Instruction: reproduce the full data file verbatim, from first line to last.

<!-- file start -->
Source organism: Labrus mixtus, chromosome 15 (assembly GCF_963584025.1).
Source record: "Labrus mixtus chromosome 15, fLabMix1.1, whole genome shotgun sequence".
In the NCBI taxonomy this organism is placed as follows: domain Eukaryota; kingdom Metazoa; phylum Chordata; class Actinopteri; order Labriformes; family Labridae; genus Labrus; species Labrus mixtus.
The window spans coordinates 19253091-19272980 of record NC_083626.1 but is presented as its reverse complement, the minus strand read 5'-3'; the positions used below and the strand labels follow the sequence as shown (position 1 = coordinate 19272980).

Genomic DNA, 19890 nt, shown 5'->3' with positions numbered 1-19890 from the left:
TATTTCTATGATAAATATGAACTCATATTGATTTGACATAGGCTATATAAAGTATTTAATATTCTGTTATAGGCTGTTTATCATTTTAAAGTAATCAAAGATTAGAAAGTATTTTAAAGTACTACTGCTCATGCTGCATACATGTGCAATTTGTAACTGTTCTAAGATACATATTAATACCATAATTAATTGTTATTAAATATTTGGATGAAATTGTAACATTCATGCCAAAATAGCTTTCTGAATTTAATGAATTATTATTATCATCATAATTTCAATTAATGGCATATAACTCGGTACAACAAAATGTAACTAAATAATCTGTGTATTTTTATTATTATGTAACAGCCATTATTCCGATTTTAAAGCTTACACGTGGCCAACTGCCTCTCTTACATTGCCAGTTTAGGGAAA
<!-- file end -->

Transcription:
Source organism: Labrus mixtus, chromosome 15 (assembly GCF_963584025.1).
Source record: "Labrus mixtus chromosome 15, fLabMix1.1, whole genome shotgun sequence".
In the NCBI taxonomy this organism is placed as follows: domain Eukaryota; kingdom Metazoa; phylum Chordata; class Actinopteri; order Labriformes; family Labridae; genus Labrus; species Labrus mixtus.
The window spans coordinates 19253091-19272980 of record NC_083626.1 but is presented as its reverse complement, the minus strand read 5'-3'; the positions used below and the strand labels follow the sequence as shown (position 1 = coordinate 19272980).

Genomic DNA, 19890 nt, shown 5'->3' with positions numbered 1-19890 from the left:
TATTTCTATGATAAATATGAACTCATATTGATTTGACATAGGCTATATAAAGTATTTAATATTCTGTTATAGGCTGTTTATCATTTTAAAGTAATCAAAGATTAGAAAGTATTTTAAAGTACTACTGCTCATGCTGCATACATGTGCAATTTGTAACTGTTCTAAGATACATATTAATACCATAATTAATTGTTATTAAATATTTGGATGAAATTGTAACATTCATGCCAAAATAGCTTTCTGAATTTAATGAATTATTATTATCATCATAATTTCAATTAATGGCATATAACTCGGTACAACAAAATGTAACTAAATAATCTGTGTATTTTTATTATTATGTAACAGCCATTATTCCGATTTTAAAGCTTACACGTGGCCAACTGCCTCTCTTACATTGCCAGTTTAGGGAAA